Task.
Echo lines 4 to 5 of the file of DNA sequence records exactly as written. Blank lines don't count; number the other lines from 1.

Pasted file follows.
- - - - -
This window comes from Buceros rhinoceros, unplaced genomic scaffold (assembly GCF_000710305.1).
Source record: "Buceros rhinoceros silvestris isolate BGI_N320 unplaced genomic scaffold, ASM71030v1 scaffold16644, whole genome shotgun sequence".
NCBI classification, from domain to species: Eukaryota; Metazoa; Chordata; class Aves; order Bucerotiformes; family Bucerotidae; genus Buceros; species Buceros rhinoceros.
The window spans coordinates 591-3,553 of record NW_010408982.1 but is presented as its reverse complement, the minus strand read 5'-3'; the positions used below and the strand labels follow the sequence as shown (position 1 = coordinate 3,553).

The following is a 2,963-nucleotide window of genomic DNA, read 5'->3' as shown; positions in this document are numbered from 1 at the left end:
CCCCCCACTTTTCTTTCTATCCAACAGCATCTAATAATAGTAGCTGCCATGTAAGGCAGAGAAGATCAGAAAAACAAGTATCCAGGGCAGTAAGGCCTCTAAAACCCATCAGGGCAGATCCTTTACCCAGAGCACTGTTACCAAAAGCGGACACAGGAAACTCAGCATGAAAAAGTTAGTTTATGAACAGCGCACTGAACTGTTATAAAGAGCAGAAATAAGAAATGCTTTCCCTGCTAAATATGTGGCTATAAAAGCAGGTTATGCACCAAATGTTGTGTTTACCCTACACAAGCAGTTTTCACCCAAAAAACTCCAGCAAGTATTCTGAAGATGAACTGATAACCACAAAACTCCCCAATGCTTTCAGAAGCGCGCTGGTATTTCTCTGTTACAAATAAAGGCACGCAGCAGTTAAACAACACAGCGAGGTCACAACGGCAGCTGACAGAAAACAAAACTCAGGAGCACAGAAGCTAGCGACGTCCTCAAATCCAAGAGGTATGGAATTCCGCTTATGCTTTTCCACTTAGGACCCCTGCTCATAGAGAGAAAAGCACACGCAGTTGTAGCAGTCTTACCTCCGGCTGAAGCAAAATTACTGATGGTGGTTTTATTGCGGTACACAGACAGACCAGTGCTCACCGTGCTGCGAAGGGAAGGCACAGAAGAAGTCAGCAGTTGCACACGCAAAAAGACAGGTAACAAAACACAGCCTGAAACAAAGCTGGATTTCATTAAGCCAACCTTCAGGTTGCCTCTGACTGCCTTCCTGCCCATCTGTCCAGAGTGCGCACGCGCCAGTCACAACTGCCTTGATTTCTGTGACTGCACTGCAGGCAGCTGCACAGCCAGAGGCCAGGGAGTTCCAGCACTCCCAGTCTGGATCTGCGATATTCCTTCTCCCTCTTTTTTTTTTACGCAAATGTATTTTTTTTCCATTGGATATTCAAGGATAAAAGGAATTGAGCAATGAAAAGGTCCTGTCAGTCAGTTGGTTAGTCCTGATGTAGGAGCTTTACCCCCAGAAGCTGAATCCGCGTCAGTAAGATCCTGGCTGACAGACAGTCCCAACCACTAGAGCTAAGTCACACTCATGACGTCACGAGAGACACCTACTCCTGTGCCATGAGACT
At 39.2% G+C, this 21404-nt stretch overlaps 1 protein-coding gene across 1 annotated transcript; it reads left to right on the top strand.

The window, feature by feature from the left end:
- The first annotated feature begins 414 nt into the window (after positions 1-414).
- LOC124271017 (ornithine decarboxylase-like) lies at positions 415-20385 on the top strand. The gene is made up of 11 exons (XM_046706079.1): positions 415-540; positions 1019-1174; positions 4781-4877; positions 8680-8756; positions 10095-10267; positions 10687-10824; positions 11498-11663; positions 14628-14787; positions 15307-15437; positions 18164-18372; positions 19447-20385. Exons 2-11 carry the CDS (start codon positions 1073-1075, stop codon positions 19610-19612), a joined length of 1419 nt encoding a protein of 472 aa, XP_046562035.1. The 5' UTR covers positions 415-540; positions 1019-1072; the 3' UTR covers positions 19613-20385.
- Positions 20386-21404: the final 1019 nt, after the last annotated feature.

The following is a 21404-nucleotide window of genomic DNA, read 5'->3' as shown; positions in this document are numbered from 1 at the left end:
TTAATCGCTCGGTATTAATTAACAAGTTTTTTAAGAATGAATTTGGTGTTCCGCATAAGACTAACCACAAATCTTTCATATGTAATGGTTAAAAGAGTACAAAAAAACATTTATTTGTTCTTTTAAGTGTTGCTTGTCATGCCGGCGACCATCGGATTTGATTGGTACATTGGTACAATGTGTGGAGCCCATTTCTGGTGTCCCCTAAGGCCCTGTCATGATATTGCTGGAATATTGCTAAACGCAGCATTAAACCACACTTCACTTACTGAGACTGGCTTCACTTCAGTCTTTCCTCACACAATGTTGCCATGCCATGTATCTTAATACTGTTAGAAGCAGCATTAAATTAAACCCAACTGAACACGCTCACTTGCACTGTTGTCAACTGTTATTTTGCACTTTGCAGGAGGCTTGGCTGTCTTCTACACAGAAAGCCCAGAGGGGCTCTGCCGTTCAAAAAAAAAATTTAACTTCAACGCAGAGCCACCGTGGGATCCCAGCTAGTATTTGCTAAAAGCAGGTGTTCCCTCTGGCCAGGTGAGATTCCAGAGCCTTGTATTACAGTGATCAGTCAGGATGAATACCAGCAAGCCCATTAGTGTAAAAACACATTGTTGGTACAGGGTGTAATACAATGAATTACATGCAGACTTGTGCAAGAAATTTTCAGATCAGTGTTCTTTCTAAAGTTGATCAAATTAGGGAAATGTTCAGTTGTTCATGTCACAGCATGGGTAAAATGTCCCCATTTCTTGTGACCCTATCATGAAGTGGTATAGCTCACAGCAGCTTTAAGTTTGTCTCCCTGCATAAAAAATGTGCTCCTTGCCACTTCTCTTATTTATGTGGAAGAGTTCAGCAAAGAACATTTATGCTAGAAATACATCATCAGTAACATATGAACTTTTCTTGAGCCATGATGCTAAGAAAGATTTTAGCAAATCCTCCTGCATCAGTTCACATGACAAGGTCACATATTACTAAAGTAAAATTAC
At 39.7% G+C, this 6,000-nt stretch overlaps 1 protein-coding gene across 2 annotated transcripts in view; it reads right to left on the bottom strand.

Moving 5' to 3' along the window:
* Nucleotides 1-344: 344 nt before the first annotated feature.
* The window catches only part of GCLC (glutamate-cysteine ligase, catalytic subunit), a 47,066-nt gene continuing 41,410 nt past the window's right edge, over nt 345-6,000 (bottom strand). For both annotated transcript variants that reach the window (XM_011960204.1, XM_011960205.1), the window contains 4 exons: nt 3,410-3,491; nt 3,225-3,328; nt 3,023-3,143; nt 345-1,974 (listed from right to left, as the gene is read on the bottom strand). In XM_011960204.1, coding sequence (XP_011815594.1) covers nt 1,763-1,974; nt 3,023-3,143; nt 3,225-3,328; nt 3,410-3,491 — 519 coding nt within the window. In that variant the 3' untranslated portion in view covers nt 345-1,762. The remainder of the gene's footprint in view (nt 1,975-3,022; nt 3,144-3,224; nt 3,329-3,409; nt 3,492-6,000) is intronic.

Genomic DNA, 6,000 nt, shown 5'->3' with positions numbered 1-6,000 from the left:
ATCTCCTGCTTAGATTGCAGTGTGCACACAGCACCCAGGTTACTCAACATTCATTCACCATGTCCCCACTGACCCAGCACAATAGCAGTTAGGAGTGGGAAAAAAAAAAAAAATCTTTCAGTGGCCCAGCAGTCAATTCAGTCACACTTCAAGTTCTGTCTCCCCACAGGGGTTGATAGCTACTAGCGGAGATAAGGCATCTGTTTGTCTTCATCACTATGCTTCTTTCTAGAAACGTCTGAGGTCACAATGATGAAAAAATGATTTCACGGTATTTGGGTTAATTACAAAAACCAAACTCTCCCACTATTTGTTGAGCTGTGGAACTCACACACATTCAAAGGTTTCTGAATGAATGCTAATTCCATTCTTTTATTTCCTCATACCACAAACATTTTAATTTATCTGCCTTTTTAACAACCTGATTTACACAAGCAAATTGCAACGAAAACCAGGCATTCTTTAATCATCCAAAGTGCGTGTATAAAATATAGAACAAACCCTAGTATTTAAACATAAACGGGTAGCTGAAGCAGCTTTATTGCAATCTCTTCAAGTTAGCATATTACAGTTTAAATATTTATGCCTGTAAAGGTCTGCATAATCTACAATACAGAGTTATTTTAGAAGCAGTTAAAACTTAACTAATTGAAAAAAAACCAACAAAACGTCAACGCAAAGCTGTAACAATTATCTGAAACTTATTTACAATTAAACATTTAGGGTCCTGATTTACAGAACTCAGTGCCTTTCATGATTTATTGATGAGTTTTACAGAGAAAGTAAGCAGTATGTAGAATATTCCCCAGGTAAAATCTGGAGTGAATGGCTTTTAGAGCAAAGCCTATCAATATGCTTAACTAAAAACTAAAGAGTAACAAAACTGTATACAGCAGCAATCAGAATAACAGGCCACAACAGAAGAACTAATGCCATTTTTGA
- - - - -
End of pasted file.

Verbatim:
The window spans coordinates 591-3,553 of record NW_010408982.1 but is presented as its reverse complement, the minus strand read 5'-3'; the positions used below and the strand labels follow the sequence as shown (position 1 = coordinate 3,553).

The following is a 2,963-nucleotide window of genomic DNA, read 5'->3' as shown; positions in this document are numbered from 1 at the left end: